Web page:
AUGUST 27: Randle’s extension is official, the Knicks announced (via Twitter).
“Julius Randle embodies everything you want your star player and leader to be about, and we couldn’t be happier about the long-term commitment we made to each other,” said team president Leon Rose. “His hard work and dedication to his craft are second to none and what he did last season won’t be forgotten by New Yorkers any time soon. We can’t wait to see what’s next for him.”
AUGUST 5: The Knicks have agreed to sign forward Julius Randle to a contract extension, tacking on four years to the one season left on his existing contract, agents Aaron Mintz and Steven Heumann tell ESPN’s Adrian Wojnarowski. The deal will include a player option for 2025/26, per Wojnarowski.
While Wojnarowski reports that the four-year extension will be worth $117MM, that figure includes some incentives — the extension will have a base value of about $106.4MM and could max out at just over $122MM if Randle earns all of his bonuses in every season of the deal (which is very unlikely). It’s the most the Knicks could have offered Randle this season.
As Bobby Marks of ESPN notes (via Twitter), the incentives in the contract are related to making the playoffs, earning an All-Star nod, and making the All-Defense team. Randle earned the first two in 2020/21.
Randle, 26, had his best year as a pro this past season, establishing new career bests in PPG (24.1), RPG (10.2), APG (6.0), and 3PT% (.411), among several other categories.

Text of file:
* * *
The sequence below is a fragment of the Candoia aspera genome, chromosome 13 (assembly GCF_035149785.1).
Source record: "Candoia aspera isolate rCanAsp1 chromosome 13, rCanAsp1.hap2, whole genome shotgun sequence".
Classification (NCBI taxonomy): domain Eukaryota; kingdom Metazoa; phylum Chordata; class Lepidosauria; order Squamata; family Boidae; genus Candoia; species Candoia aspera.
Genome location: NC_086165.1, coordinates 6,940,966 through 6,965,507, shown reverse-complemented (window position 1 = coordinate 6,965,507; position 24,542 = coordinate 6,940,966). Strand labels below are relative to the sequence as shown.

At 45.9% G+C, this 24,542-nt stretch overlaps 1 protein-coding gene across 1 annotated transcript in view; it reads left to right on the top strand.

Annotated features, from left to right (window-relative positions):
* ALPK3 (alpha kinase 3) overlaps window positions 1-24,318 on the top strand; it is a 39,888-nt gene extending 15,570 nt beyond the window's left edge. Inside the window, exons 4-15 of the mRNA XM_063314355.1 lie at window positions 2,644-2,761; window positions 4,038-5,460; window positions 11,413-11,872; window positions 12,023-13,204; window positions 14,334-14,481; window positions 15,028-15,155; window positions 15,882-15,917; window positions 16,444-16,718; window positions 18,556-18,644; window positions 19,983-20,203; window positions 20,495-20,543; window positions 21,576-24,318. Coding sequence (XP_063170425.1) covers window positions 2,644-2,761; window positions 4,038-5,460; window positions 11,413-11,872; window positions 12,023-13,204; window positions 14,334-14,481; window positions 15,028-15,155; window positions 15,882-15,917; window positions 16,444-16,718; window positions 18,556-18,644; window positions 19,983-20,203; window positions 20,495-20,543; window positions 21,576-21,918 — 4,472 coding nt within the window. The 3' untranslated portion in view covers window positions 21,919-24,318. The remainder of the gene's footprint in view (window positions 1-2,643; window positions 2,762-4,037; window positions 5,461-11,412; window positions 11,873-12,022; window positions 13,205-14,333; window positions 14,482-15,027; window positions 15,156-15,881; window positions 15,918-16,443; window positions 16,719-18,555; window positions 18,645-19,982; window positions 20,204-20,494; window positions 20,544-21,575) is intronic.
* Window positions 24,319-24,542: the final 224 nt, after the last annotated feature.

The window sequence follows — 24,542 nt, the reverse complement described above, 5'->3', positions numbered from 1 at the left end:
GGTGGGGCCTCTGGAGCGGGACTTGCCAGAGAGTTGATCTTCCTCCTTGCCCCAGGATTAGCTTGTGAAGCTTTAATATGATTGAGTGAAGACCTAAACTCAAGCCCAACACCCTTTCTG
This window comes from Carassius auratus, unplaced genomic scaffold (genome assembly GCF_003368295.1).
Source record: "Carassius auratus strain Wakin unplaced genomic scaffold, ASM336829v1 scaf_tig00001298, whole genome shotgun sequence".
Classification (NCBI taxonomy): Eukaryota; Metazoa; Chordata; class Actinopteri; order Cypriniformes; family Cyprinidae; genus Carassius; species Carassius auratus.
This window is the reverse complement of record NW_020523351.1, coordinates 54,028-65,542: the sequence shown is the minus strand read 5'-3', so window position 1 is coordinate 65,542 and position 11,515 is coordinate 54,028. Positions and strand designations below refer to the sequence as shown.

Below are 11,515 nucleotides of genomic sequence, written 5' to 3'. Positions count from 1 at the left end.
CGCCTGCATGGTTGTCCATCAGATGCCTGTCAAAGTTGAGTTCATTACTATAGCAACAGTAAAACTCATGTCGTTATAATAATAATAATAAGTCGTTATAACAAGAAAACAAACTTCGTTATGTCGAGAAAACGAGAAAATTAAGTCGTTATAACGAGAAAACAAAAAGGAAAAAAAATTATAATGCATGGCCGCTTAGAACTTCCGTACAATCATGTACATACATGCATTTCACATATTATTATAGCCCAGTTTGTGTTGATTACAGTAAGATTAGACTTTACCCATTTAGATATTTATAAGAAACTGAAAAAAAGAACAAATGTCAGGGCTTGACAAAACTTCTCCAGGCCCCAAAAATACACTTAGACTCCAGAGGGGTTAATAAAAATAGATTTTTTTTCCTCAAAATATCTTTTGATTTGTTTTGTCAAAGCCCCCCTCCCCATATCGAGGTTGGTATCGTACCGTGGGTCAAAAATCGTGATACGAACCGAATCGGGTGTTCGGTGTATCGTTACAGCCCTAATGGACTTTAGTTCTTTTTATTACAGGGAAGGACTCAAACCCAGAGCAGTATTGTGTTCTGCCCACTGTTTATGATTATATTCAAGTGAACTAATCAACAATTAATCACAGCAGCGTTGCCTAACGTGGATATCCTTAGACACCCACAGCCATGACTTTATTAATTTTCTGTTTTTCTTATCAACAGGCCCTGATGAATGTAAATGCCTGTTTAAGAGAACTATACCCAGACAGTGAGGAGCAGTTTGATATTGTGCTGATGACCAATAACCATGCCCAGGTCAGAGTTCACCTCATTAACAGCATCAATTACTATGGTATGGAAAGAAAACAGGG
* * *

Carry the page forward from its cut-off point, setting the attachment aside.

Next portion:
The former seventh overall pick appeared in all but one regular season game, averaging an NBA-high 37.6 minutes per contest and helping to lead the Knicks to a No. 4 seed in the East and their first playoff berth since 2013. He was named Most Improved Player for the 2020/21 season and made the All-NBA Second Team.
Because Randle would be eligible for a longer, more lucrative contract if he waited until 2022 to reach free agency, there was some uncertainty about how willing he’d be to discuss an extension with the Knicks this summer. However, Wojnarowski writes that the former Laker and Pelican was eager to commit long-term to a team and city “he has come to adore.”
Randle also wanted to give the Knicks some financial flexibility rather than pushing for a higher salary in a year, per Marc Berman of The New York Post and Ian Begley of SNY.tv (Twitter links). Of course, locking in a new deal now gives him some security in the event of an injury or regression next season.
It has been a busy week for the Knicks, who agreed to multiyear deals with free agents Evan Fournier, Alec Burks, Nerlens Noel, and Derrick Rose. All of those players are signing either three- or four-year contracts with team options in the final season. The club also intends to sign Kemba Walker, who should hit waivers soon after reaching a buyout agreement with the Thunder.
Randle’s deal represents one of several lucrative contract extensions agreed to around the NBA this week. Stephen Curry (Warriors), Trae Young (Hawks), Jimmy Butler (Heat), and Shai Gilgeous-Alexander (Thunder) have all agreed to long-term deals worth well into the nine figures, while Luka Doncic (Mavericks) is set to finalize an extension following the Olympics.